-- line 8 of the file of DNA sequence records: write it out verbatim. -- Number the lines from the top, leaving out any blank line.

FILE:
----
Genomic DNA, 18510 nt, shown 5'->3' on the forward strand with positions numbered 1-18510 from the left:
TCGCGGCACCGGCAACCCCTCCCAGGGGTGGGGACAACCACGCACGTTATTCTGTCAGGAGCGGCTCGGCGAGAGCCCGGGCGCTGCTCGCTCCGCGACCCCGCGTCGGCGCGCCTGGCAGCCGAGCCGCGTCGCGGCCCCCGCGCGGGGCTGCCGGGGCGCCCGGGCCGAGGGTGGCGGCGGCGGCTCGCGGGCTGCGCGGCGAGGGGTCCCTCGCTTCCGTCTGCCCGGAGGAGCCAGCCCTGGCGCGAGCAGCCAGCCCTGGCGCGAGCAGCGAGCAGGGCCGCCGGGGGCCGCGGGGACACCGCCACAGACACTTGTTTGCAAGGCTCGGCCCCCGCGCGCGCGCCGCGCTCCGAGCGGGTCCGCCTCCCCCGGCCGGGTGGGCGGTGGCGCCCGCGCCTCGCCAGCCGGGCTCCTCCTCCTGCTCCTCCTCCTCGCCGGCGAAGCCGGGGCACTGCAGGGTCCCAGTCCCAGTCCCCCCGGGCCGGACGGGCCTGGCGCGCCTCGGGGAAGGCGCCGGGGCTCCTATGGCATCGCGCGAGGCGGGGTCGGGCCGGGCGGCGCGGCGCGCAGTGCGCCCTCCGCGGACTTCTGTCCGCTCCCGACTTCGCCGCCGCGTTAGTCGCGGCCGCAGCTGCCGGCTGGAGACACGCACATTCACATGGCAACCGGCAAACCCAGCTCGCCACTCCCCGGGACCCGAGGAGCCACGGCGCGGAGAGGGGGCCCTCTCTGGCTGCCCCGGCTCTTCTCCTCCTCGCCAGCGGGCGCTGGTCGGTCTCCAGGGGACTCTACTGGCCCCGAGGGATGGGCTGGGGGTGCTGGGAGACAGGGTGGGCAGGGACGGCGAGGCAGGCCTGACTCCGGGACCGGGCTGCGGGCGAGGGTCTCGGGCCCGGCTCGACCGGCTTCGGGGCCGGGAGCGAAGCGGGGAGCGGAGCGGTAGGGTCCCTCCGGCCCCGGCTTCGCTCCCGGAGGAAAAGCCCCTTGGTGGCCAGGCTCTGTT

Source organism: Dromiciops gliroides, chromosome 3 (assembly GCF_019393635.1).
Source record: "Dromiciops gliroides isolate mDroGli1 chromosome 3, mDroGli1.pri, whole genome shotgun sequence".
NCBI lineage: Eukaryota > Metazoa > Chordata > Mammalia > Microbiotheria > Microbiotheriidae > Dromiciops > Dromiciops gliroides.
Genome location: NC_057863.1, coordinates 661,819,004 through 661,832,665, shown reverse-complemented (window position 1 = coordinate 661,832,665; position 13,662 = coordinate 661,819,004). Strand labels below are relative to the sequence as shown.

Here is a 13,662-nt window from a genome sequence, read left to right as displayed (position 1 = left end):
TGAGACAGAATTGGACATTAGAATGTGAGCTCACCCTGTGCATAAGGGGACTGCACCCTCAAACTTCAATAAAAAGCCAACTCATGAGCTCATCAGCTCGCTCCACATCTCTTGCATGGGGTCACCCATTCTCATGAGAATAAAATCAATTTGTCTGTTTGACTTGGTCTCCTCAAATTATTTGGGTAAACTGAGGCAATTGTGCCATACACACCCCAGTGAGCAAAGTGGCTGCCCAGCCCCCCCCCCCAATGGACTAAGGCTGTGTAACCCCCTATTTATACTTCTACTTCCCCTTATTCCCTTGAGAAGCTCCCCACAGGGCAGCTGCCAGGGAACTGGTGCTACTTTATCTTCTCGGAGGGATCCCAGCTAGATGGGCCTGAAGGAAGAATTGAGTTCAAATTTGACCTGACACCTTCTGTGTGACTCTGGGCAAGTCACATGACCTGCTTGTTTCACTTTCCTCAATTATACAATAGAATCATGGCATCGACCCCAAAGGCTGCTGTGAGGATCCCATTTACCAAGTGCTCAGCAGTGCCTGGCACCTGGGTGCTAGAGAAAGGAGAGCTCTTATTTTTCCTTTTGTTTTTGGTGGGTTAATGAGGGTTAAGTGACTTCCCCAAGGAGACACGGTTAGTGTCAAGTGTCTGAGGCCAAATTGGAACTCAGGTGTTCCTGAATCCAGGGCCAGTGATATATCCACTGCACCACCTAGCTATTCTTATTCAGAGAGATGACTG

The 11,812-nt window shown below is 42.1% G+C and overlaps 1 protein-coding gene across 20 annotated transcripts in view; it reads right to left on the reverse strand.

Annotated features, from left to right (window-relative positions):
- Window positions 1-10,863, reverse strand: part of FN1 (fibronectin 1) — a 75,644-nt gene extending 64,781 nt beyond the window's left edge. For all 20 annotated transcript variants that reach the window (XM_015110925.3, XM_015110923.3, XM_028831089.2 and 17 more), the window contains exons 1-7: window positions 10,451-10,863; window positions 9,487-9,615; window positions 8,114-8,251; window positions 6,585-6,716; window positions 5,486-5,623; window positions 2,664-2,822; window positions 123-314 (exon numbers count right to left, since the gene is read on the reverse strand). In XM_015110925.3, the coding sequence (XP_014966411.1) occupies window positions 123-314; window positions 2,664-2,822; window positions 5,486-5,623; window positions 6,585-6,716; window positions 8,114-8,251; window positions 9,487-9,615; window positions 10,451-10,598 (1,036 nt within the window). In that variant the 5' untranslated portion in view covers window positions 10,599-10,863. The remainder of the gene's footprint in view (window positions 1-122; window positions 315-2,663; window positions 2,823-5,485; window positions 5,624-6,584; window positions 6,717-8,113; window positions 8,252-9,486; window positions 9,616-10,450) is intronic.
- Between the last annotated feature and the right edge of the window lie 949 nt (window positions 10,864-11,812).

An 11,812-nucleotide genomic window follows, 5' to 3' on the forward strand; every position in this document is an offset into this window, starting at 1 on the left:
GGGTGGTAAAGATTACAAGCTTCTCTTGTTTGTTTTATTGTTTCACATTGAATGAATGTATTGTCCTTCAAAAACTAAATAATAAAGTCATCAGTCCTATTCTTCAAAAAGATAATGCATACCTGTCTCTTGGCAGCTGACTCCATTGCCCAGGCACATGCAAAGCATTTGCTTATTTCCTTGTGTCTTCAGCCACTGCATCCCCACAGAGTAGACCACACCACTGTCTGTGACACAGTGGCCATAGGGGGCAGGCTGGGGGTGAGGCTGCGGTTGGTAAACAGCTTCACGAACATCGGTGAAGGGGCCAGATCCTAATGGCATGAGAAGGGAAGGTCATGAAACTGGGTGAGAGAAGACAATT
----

TGAGACAGAATTGGACATTAGAATGTGAGCTCACCCTGTGCATAAGGGGACTGCACCCTCAAACTTCAATAAAAAGCCAACTCATGAGCTCATCAGCTCGCTCCACATCTCTTGCATGGGGTCACCCATTCTCATGAGAATAAAATCAATTTGTCTGTTTGACTTGGTCTCCTCAAATTATTTGGGTAAACTGAGGCAATTGTGCCATACACACCCCAGTGAGCAAAGTGGCTGCCCAGCCCCCCCCCCCAATGGACTAAGGCTGTGTAACCCCCTATTTATACTTCTACTTCCCCTTATTCCCTTGAGAAGCTCCCCACAGGGCAGCTGCCAGGGAACTGGTGCTACTTTATCTTCTCGGAGGGATCCCAGCTAGATGGGCCTGAAGGAAGAATTGAGTTCAAATTTGACCTGACACCTTCTGTGTGACTCTGGGCAAGTCACATGACCTGCTTGTTTCACTTTCCTCAATTATACAATAGAATCATGGCATCGACCCCAAAGGCTGCTGTGAGGATCCCATTTACCAAGTGCTCAGCAGTGCCTGGCACCTGGGTGCTAGAGAAAGGAGAGCTCTTATTTTTCCTTTTGTTTTTGGTGGGTTAATGAGGGTTAAGTGACTTCCCCAAGGAGACACGGTTAGTGTCAAGTGTCTGAGGCCAAATTGGAACTCAGGTGTTCCTGAATCCAGGGCCAGTGATATATCCACTGCACCACCTAGCTATTCTTATTCAGAGAGATGACTG